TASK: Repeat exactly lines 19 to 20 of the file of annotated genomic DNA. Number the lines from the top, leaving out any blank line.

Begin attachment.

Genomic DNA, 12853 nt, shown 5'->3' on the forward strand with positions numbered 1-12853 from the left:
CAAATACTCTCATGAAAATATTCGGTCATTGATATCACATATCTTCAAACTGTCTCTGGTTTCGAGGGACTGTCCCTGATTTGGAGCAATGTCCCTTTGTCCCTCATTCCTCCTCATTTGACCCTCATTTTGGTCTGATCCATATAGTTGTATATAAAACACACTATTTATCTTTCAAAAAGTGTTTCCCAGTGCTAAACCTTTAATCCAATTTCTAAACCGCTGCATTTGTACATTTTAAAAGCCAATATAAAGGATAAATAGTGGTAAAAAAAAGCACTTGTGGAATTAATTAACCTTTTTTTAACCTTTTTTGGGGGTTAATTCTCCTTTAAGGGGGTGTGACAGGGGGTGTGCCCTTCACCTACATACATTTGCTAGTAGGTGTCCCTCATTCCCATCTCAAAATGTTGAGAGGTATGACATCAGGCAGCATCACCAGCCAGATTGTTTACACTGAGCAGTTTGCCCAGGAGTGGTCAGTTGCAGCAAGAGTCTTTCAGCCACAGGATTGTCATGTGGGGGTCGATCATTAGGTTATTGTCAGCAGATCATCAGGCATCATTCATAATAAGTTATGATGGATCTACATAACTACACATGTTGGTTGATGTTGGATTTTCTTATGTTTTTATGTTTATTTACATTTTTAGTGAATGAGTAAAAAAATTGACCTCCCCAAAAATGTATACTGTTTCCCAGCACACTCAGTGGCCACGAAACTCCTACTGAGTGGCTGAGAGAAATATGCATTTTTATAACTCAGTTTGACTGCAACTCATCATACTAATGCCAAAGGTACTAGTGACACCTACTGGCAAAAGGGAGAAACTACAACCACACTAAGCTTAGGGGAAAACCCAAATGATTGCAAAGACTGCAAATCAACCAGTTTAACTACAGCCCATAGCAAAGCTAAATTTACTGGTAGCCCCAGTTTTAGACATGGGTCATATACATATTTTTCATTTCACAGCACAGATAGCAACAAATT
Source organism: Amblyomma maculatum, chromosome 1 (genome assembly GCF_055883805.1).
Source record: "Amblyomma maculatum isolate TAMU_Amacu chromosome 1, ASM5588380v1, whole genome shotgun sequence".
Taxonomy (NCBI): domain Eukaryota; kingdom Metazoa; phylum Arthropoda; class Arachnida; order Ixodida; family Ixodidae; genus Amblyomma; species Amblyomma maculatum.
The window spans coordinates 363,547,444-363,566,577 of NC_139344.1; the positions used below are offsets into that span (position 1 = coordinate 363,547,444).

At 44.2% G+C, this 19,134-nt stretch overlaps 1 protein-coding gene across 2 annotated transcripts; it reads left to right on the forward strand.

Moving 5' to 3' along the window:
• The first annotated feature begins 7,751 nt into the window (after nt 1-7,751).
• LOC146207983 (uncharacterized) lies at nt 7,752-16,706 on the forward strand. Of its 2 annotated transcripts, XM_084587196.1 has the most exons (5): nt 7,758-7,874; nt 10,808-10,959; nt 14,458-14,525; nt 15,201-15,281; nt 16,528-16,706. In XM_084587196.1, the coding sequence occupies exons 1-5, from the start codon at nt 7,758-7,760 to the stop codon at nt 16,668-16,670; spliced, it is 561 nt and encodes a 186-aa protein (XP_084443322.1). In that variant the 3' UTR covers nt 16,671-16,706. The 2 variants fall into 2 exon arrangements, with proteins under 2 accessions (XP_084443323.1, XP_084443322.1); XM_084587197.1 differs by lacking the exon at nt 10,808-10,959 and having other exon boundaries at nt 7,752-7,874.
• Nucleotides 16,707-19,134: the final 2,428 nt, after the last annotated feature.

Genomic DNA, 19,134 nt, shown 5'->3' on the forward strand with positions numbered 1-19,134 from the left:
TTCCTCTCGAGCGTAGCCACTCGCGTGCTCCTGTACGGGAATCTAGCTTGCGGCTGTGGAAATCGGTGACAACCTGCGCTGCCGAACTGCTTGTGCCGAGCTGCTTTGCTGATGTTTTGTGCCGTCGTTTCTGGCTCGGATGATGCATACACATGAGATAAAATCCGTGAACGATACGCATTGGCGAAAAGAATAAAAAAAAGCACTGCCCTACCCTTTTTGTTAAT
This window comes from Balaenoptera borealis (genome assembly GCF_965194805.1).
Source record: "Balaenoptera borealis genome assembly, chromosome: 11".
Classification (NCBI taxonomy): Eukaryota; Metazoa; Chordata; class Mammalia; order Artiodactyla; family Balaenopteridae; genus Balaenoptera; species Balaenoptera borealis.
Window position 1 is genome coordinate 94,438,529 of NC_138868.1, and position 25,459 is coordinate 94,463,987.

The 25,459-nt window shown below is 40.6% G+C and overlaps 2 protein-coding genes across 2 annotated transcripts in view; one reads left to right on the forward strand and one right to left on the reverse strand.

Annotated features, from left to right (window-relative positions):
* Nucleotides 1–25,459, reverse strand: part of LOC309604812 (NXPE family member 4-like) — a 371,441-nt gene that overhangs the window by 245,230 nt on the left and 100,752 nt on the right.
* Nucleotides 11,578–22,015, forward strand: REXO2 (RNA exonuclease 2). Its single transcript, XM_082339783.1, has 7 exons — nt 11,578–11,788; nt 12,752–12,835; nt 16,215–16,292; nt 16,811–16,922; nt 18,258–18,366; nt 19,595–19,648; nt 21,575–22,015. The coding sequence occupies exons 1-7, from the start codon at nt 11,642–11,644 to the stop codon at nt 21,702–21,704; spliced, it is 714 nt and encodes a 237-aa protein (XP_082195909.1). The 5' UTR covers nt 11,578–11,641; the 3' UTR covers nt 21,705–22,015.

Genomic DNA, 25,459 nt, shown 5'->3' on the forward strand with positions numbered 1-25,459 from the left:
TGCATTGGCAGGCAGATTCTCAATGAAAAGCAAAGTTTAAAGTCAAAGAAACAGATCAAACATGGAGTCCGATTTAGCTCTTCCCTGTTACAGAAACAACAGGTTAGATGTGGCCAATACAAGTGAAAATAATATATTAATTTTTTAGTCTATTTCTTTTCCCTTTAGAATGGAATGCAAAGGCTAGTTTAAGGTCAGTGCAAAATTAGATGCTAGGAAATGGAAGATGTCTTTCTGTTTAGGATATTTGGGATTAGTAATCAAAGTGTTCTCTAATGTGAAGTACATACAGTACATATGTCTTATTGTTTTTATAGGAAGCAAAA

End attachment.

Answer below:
Annotated features, from left to right (window-relative positions):
* Nucleotides 1–25,459, reverse strand: part of LOC309604812 (NXPE family member 4-like) — a 371,441-nt gene that overhangs the window by 245,230 nt on the left and 100,752 nt on the right.